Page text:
1 September 2012Life

Seeking counsel (Cox Hallet Wilkinson)

Arbitration and law suits

How much experience do you have in providing counsel— both at arbitrations and in court—for a re/insurance company?

David Kessaram: Most of our work in connection with insurance and reinsurance disputes has been litigation in the courts—assisting parties to abide by insurance arbitration clauses and reinsurance and insurance contracts. Usually, this takes the form of an anti-suit injunction to prevent the opposite party continuing or commencing litigation when there’s an alternative dispute resolution provision in the contract that allows for arbitration. In one case, a party to a reinsurance contract had commenced proceedings in California against a Bermuda reinsurer, and we were involved in attempts to injunct the party from continuing with Californian proceedings.

There is also a role for Bermuda courts in assisting parties to resolve disputes that arrive in conjunction with arbitration clauses, and we’ve been involved in that sort of dispute too—for example, where parties can’t agree on the identity of the arbitrator, the Bermuda courts can make that determination.

Likewise, there are cases where one party asserts that the contract containing the arbitration clause is void or unenforceable for various reasons—for example because of misrepresentation. They may then commence proceedings in Bermuda to obtain a declaration that the contract is void. Under our legislation, the arbitration tribunal has the power to make a determination on that issue as well, so we get involved as litigators in trying to stop the court proceedings and have the matter referred back to the arbitrators for a decision.

What skills and experience do you bring to arbitration?

Kessaram: My experience in litigation goes back to 1986. Mostly, it’s commercial and corporate litigation and I have around 15 to 20 years of arbitration experience, working with both model law and under the Domestic Arbitration Act we’ve had since 1986.

I’m also a fellow of the Chartered Institute of Arbitrators. I’m one of two partners in the litigation department to have that qualification and we also have a very competent and experienced team of commercial litigators. We’ve handled some weighty cases and I feel confident that we are able to deal with significant insurance and reinsurance disputes.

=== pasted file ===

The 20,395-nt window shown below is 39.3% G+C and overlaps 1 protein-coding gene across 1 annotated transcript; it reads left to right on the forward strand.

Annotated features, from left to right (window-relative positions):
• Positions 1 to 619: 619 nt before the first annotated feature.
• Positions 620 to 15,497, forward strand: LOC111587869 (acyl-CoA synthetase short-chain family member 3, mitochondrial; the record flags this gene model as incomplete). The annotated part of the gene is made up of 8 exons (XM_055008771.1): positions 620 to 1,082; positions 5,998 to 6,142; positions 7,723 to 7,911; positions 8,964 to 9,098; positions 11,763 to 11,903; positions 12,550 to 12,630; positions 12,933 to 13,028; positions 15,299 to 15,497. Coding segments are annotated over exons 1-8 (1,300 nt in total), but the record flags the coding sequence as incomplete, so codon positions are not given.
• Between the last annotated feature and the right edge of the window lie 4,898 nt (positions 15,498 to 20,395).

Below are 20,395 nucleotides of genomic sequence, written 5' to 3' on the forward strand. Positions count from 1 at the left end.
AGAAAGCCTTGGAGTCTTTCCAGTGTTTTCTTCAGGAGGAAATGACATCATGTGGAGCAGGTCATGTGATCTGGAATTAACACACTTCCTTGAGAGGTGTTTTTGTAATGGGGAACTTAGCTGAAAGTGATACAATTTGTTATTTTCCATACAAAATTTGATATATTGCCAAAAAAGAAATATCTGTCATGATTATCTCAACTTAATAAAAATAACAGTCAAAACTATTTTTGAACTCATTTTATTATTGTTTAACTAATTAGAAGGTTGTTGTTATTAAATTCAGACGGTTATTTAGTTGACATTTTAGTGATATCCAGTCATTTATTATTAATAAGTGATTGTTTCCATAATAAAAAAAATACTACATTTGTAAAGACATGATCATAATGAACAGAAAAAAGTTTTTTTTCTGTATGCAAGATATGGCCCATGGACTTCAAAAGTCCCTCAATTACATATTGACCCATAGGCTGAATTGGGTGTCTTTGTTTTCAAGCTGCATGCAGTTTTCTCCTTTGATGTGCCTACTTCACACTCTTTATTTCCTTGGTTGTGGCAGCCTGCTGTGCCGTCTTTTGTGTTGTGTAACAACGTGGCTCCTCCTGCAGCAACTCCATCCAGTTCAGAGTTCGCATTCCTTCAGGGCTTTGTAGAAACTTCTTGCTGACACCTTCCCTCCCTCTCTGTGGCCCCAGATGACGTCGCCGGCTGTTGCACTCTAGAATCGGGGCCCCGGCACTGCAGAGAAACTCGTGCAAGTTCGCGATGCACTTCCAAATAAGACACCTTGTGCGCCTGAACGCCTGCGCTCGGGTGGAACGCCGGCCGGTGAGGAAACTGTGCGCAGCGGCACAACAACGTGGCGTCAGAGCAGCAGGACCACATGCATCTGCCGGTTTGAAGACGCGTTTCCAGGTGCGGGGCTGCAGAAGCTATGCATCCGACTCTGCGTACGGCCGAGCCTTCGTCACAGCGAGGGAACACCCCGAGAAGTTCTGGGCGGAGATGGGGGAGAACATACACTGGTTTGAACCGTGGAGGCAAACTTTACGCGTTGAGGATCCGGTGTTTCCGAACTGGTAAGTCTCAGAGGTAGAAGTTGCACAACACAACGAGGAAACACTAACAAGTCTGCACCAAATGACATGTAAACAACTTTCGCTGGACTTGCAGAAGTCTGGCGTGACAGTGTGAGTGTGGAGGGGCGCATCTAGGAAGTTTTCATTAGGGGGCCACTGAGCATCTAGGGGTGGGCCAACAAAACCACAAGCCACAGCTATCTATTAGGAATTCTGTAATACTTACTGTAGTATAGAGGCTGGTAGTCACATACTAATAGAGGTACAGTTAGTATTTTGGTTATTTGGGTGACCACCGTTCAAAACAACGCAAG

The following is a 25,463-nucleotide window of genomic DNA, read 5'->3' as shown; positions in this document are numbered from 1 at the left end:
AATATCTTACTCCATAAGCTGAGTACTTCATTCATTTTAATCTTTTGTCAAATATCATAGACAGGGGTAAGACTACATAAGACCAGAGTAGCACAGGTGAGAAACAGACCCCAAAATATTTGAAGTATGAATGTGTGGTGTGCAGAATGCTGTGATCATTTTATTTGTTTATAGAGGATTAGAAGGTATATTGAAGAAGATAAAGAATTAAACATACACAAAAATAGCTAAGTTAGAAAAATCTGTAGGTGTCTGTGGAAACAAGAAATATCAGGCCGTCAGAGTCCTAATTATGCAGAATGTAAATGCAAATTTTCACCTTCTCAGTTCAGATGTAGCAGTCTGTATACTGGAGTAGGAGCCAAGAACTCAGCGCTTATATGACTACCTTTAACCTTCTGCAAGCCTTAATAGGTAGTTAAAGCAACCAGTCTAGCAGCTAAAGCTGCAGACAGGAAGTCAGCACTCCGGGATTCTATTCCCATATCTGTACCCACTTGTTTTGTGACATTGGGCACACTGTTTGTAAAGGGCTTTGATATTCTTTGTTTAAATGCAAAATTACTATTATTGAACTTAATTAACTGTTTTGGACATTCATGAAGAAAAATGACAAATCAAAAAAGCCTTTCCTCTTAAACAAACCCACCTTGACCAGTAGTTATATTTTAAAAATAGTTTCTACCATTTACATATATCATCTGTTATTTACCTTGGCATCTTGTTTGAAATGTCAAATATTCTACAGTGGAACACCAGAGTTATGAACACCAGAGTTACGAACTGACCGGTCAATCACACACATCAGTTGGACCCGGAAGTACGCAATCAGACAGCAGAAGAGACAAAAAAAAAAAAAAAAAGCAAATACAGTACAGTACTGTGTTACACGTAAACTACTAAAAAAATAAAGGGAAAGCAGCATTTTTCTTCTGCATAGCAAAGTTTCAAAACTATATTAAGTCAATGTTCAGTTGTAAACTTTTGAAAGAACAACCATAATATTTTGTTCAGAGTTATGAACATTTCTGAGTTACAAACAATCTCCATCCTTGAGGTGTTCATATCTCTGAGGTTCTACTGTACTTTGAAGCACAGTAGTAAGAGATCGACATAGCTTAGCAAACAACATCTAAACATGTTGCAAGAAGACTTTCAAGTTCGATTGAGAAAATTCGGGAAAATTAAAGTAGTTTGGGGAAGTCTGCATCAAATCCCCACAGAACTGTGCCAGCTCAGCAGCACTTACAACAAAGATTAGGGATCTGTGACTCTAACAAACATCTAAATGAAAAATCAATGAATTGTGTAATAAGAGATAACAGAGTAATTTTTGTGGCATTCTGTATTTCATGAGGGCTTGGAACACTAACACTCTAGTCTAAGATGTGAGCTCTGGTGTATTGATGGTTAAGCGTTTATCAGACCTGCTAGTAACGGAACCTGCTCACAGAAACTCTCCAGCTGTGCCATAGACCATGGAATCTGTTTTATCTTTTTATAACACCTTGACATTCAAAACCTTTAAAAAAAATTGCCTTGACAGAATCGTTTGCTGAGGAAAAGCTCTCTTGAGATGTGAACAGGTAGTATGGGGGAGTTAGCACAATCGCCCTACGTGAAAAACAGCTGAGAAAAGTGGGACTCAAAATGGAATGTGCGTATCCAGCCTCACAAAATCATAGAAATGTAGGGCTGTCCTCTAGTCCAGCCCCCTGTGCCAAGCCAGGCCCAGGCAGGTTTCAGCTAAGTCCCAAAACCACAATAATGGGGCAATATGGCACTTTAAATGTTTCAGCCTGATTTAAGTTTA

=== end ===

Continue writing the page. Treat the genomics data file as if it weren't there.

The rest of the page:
Can you tell me about your experience in Bermuda and cross-border M&A?

Ernest Morrison: As a firm, we’ve been involved in just about every type of cross-border M&A: we have an international client base so when they’re involved in M&A, it is cross-border by definition.

In the insurance industry, we’ve been involved in the majority of the big ticket M&A events in Bermuda including Omega, which we’re still heavily involved with. We’ve been involved in all of their attempts to be sold since and also advised Transatlantic Holdings in the fight to acquire that entity. And as well as advising the parties, shareholders, lenders and the like on a number of M&A matters, we also provide general corporate advice to vendors, syndicates and a variety of acquisition vehicles.

The economic situation hasn’t reduced the intensity of this business, so the extent, depth and variety of our experience continue to grow. There are some gaps between events now, but that’s a welcome bit of breathing space.

"In the insurance industry, we've been involved in the majority of the big ticket M&A events in Bermuda including Omega, which we're stil heavily involved with."

Jonathan Betts: In Bermuda, there are various ways to acquire a company—you have the amalgamation process, which is a well-trodden path, and tender offers, but we now have merger provisions, which gives potential acquirers yet another option. One area I’ve been extensively involved in, for example, is the acquisition of listed vehicles by way of schemes of arrangement. The fact that there are so many ways to acquire companies both in part and in totality is driving M&A activity, and while the market has been slower globally, it’s maintained a steady momentum in Bermuda.